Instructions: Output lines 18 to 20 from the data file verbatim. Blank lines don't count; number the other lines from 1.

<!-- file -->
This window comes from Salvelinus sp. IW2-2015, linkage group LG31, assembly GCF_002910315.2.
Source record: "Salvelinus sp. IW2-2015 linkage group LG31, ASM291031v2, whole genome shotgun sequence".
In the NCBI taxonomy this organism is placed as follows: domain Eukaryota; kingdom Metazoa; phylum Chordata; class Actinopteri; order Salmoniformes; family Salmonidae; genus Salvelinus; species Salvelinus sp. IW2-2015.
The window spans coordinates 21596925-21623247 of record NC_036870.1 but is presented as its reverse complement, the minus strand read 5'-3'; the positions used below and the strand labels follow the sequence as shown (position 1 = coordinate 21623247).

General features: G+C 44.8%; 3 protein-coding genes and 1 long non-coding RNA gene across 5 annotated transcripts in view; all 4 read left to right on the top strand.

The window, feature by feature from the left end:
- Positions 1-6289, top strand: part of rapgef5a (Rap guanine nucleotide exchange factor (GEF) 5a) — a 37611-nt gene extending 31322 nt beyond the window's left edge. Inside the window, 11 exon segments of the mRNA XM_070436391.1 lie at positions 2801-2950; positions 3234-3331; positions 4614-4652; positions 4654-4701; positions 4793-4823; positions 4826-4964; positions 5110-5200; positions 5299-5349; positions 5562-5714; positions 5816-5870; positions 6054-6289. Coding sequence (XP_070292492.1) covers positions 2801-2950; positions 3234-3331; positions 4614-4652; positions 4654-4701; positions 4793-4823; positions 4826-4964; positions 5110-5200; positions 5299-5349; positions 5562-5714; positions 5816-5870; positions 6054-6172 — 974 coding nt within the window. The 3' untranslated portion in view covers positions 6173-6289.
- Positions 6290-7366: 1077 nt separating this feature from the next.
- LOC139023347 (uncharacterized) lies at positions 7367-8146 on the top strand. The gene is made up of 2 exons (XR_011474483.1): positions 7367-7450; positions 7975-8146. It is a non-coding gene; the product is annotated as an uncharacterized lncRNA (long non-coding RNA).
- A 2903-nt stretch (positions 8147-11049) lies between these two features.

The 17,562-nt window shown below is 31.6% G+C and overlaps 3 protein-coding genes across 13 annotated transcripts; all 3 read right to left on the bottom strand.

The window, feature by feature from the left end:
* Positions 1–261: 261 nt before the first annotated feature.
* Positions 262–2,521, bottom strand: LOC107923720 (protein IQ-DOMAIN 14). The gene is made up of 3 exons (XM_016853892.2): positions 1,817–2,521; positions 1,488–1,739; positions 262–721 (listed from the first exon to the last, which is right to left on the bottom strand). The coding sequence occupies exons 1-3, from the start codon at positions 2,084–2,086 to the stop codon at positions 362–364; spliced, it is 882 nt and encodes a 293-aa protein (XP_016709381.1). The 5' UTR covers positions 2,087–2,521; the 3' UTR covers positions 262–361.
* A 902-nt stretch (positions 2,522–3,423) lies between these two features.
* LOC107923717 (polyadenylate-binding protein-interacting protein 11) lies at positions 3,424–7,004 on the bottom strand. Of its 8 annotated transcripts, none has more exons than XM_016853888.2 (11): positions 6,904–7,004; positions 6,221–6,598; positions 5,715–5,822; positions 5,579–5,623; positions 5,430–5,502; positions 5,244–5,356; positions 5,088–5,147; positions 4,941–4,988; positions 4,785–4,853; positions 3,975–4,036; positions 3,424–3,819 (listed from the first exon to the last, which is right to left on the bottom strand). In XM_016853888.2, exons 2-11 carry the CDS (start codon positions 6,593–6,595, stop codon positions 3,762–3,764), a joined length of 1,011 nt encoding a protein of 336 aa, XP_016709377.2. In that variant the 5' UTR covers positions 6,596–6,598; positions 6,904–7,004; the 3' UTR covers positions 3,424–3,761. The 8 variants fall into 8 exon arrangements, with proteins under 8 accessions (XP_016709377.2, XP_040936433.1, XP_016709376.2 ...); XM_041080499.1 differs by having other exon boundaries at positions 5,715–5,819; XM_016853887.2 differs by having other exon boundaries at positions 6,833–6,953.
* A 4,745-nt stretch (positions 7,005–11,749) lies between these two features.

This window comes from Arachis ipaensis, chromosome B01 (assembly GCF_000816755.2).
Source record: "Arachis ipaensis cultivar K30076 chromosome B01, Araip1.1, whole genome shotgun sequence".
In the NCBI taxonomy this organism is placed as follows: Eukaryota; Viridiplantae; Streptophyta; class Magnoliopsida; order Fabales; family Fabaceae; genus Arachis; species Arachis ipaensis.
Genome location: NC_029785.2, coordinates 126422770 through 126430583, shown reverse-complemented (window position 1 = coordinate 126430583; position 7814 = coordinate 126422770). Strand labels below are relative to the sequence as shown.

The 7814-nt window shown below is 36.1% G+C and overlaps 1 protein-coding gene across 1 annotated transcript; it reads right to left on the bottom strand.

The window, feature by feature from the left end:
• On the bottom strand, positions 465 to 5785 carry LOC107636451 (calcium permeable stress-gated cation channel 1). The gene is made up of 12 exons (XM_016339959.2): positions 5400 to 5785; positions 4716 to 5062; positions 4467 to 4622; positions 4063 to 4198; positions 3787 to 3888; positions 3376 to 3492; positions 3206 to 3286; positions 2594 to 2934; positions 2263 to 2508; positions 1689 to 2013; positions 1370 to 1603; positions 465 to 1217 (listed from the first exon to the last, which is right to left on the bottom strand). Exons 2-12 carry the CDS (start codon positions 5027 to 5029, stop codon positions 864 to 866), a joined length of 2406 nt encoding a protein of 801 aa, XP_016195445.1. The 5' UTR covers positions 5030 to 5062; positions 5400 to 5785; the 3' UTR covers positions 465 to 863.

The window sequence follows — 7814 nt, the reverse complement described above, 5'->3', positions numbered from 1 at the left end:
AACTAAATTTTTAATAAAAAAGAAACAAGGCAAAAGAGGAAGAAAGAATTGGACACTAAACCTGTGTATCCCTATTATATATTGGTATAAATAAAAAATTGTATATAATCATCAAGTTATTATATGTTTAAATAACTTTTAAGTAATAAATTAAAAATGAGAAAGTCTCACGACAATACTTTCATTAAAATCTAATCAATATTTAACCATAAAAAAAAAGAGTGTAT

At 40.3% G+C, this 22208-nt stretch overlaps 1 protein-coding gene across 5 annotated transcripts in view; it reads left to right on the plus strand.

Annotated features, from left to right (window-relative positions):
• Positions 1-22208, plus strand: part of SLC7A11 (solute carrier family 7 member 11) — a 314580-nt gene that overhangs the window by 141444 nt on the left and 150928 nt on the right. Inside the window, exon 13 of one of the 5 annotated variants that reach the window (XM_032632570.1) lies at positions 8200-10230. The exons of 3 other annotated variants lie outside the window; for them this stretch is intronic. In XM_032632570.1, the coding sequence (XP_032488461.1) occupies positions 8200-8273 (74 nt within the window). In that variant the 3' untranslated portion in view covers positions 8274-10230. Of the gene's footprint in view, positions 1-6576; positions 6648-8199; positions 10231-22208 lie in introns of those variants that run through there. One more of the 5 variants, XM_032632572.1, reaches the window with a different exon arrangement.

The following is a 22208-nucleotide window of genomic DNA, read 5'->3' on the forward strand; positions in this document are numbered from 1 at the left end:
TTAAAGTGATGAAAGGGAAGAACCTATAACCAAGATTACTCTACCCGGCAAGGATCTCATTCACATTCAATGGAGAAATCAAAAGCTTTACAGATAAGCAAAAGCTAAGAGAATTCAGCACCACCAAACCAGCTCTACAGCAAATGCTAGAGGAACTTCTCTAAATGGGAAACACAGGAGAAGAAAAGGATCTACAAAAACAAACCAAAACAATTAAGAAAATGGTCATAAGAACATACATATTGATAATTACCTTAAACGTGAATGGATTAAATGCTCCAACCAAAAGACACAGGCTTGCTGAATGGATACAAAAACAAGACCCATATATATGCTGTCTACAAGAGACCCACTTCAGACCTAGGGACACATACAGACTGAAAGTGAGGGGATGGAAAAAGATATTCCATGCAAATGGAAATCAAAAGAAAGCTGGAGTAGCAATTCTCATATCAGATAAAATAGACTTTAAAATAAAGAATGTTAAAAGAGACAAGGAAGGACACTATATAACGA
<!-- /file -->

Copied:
This window comes from Arachis ipaensis, chromosome B01 (assembly GCF_000816755.2).
Source record: "Arachis ipaensis cultivar K30076 chromosome B01, Araip1.1, whole genome shotgun sequence".
In the NCBI taxonomy this organism is placed as follows: Eukaryota; Viridiplantae; Streptophyta; class Magnoliopsida; order Fabales; family Fabaceae; genus Arachis; species Arachis ipaensis.